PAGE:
An international farm equipment dealer is counting their lucky stars after they avoided a very dodgy export deal. Here’s how and international trade advisory group, Business West helped a small business stay vigilant.
Dumelow International, which formed in 1996 to supply reconditioned used Massey Ferguson farm tractors and agricultural machinery to Africa, was poised to ship six Range Rovers worth £250,000 to a buyer in Nigeria before Phil Geddes, senior international trade services assistant at Business West raised an alarm.
Scammers attempted to fleece Dumelow by forging documents which guarantee that a business gets paid when sending their goods abroad. Standby Letters of Credit are issued by banks on behalf of their clients to reduce the risk of non-payment for goods or services to the seller. This means exporters can trade with confidence, safe in the knowledge that they won’t end up out of pocket, but only if they are genuine.
The fraudsters sent Dumelow a forged standby letter of credit, which claimed to be issued by one of the largest trade finance companies in the world.
To the untrained eye, the letter of credit would be a satisfactory enough guarantee of payment for the buyer. However, Dumelow were concerned regarding its authenticity and sought Business West for a second opinion.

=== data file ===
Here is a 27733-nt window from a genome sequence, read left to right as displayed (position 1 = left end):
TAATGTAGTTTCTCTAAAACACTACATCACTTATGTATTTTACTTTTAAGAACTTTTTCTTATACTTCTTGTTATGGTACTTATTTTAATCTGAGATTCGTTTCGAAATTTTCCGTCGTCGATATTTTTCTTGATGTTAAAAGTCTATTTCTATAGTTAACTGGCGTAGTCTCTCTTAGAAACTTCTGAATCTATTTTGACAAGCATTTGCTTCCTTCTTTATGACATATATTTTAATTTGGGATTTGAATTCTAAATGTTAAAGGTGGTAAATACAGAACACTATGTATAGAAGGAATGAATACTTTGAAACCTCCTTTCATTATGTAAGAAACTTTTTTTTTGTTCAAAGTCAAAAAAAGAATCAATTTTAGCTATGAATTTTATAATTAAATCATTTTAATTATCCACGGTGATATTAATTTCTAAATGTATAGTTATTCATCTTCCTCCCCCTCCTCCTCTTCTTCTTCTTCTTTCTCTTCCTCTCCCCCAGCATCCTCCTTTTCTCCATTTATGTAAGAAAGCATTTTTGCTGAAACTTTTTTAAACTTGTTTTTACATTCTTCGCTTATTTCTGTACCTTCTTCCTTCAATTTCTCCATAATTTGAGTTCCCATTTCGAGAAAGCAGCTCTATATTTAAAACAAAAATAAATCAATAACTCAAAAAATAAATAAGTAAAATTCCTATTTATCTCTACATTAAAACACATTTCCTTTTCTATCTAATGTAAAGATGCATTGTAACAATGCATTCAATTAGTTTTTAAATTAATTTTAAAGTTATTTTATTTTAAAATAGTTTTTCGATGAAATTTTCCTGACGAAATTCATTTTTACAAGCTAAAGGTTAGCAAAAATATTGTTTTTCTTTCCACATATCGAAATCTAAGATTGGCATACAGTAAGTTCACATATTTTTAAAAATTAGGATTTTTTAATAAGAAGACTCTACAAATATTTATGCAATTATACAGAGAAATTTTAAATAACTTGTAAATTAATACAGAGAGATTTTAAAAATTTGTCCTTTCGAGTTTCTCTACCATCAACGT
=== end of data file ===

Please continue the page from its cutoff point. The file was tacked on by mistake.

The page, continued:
Having first set eyes on the dodgy documentation, Phil Geddes knew that the letter of credit had all the hallmarks of a fake, noting that it was missing key signatures. Alarm bells rang further when Phil found no trace of the buyer online, so he contacted the seller and advised them to halt the transaction immediately.
“As soon as I saw the SBLC it was immediately apparent to me that this was most likely a fraudulent transaction,” Geddes said. “Generally, we don’t provide an advisory service unless a client signs up for our full Letter of Credit service, however, I couldn’t turn a blind eye to this.”
“After doing a little more digging and with the seller’s permission, I contacted the bank for their opinion on the authenticity of the SBLC. There was a delayed response from the bank, so I advised the seller to exercise extreme caution and hold off from shipping the goods 4,000 miles to Nigeria. When the bank eventually responded to my enquiry they confirmed the SBLC to be fraudulent.”
Dumelow’s near miss is a cautionary tale for exporters everywhere when it comes to having their export documentation in order. Figures show that 75% of exporters who do their own Letters of Credit experience problems getting paid due to incorrect paperwork.
“Phil’s quick thinking and expert eye meant that the transaction was halted in the nick of time. If it wasn’t for his advice, the goods would have been sent to Nigeria and without payment forthcoming, the fraudsters would’ve disappeared without a trace. I cannot thank him enough for bringing this to our attention,” John Dumelow, Managing Director at Dumelow International said.
While instances of fraud are relatively rare, in the event businesses can end up hundreds of thousands (if not millions) of pounds out of pocket due to lost revenues.
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